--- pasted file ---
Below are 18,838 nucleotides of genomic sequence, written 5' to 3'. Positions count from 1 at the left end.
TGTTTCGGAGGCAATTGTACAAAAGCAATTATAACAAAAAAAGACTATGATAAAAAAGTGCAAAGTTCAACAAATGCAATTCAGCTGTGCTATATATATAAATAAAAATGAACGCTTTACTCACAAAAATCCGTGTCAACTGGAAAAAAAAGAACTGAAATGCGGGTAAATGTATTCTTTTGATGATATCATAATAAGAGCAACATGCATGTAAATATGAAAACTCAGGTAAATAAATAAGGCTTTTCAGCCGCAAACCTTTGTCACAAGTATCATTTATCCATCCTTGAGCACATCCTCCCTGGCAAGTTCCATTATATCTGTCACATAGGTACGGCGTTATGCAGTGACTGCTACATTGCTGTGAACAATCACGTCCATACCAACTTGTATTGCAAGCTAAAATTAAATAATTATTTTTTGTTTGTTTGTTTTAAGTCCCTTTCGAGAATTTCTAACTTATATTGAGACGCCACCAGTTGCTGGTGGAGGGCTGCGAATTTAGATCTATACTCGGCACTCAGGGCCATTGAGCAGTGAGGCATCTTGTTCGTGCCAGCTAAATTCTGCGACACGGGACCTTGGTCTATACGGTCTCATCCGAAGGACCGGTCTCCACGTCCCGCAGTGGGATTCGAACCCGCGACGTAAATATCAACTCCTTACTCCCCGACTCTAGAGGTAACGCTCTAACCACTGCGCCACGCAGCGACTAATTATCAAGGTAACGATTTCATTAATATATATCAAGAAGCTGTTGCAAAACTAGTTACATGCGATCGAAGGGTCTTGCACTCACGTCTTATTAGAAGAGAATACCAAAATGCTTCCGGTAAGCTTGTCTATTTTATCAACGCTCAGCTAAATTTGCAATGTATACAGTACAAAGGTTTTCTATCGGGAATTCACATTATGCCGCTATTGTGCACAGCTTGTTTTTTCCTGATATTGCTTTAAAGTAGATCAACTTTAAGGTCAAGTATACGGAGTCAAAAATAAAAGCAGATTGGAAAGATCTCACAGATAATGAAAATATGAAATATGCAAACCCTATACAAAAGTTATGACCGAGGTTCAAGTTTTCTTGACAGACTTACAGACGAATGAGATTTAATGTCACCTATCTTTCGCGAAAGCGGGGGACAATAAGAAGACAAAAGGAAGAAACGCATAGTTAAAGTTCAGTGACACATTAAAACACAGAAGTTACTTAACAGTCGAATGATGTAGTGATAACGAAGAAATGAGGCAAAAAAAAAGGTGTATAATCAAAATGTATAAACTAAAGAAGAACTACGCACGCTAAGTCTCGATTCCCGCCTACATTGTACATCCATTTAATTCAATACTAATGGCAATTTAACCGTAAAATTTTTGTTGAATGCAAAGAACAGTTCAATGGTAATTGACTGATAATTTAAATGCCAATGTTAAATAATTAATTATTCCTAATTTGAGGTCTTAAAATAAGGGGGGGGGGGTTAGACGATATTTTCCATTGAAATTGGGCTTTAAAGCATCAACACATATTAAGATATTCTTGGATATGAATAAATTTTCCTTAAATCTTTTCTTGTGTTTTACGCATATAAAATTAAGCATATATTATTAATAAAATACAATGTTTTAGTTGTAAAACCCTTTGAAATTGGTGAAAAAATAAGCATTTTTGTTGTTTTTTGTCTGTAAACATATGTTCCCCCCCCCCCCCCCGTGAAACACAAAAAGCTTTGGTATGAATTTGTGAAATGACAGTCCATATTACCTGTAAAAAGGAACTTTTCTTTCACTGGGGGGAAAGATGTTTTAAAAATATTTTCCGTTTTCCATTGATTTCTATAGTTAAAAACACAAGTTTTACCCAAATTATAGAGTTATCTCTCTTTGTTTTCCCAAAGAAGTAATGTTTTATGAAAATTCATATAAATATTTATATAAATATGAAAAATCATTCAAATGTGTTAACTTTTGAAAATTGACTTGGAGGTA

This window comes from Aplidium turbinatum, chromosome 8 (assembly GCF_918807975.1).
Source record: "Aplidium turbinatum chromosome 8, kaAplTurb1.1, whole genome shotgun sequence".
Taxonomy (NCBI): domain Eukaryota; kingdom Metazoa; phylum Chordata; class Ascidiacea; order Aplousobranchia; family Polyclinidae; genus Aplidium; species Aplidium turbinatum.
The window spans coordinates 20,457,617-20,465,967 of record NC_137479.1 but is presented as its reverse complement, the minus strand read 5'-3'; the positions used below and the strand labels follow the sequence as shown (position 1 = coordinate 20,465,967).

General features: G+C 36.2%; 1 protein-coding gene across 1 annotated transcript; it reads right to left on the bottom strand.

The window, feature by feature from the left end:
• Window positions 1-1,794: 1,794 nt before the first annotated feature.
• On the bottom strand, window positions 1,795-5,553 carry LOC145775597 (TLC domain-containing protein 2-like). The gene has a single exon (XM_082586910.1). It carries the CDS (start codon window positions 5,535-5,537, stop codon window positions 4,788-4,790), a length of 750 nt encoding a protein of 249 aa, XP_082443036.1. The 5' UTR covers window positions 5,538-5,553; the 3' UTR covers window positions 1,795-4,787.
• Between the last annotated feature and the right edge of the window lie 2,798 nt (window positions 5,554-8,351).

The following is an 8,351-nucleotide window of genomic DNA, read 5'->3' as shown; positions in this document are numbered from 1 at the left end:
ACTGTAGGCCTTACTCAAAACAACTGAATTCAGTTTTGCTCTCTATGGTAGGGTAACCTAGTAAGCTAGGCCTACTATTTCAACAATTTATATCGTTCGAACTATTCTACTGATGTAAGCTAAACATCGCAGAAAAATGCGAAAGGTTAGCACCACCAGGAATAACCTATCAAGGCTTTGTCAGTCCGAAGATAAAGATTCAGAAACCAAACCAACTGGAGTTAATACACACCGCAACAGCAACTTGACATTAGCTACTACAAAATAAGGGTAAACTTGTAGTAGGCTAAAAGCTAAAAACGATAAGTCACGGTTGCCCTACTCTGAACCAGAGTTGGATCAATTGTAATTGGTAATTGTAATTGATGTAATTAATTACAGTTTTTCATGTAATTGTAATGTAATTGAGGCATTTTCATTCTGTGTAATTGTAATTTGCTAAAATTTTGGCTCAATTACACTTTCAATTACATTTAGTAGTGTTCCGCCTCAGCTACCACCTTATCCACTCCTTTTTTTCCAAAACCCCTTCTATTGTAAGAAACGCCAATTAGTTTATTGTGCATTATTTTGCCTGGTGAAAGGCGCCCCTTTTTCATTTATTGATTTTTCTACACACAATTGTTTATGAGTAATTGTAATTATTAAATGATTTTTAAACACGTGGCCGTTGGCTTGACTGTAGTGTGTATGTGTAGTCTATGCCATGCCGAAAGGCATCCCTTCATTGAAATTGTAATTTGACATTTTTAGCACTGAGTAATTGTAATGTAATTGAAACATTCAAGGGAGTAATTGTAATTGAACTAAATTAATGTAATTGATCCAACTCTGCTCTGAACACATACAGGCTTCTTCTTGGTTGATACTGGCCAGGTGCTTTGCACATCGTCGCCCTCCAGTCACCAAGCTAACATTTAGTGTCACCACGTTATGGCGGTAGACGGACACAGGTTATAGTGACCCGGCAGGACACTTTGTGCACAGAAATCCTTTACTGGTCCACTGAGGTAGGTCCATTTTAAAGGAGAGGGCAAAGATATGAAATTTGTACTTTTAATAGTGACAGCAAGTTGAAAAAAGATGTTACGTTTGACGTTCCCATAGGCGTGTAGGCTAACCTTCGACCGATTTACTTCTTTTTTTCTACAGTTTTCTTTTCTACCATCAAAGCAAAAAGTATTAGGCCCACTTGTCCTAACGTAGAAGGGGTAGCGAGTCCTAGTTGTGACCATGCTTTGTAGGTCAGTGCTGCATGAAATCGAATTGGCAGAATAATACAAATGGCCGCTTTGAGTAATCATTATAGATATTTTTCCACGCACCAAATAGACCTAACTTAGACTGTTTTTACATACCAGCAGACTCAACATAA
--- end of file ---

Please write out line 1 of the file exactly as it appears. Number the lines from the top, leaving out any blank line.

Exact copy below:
Below are 18,838 nucleotides of genomic sequence, written 5' to 3'. Positions count from 1 at the left end.